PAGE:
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May 24, 2015 from author Bill Keck.
Here is the quick answer for anyone who might be wondering how to handle validation on update in Laravel 5. It seems like this is a common question, with lots of answers with verbose code.
However the solution is quite simple and concise.
The problem you can run into is that the validator requires the DB column to hold unique values, but when you are updating, you can’t pass validation unless you change the value for that field and you might not want to do that.
We’re going to look at this in the context of a request class, which you would typically make to handle the validation rules for a form. It’s a really cool feature of Laravel 5.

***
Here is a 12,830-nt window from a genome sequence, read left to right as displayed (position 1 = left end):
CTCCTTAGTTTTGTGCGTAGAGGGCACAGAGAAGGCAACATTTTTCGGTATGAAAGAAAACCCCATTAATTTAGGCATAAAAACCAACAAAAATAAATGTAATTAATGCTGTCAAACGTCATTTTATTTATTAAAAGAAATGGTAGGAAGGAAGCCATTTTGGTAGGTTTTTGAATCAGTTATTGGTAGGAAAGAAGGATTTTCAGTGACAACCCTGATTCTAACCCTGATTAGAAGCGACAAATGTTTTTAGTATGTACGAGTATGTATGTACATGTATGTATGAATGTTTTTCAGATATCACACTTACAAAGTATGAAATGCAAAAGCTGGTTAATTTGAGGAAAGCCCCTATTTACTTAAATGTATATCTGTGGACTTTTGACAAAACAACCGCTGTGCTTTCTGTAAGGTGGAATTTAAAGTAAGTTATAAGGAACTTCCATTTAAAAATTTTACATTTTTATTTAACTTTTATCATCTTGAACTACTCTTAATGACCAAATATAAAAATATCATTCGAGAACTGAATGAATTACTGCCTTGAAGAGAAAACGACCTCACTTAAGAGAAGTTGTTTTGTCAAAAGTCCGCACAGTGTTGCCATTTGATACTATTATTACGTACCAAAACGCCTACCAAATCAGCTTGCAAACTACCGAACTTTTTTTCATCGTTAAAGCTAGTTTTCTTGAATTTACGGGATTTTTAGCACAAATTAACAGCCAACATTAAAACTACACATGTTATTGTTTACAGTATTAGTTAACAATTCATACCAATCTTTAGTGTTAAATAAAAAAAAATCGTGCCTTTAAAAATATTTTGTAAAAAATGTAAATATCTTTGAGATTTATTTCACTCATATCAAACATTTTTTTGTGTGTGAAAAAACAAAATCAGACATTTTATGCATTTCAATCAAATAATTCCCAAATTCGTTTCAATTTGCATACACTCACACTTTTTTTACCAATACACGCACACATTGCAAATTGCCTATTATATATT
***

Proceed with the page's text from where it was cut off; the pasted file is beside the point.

Inside the rules, you will have something like the following:
return [ 'name' => 'required|unique:mytablename,name,' . $this->mywildcard, 'description' => 'required', 'category' => "required|in:$range" ];
Ok, the basic validator rules you should be familiar with, if not check the guide.
In the example above, we are supposing you want to store a name field in a table, generically referenced above as mytablename. Obviously you will substitute that for the table where you store the name field, for example, if it were the users table, then it would be unique:users,name,
In order for this to work properly, we need to concatenate the id of the record, which is handed in through the route wildcard. I’m just calling it mywildcard, in your case it could be id or any number of other things. You just need to know it’s the value coming in from the route.
We use keyword $this, for example, $this->mywildcard or $this->id, etc., because the request object has this value.
Also note that the validation rule is within the single quotes and the id of the record is concatenated onto that outside of that string. And that’s pretty much it. Laravel 5 does the rest.
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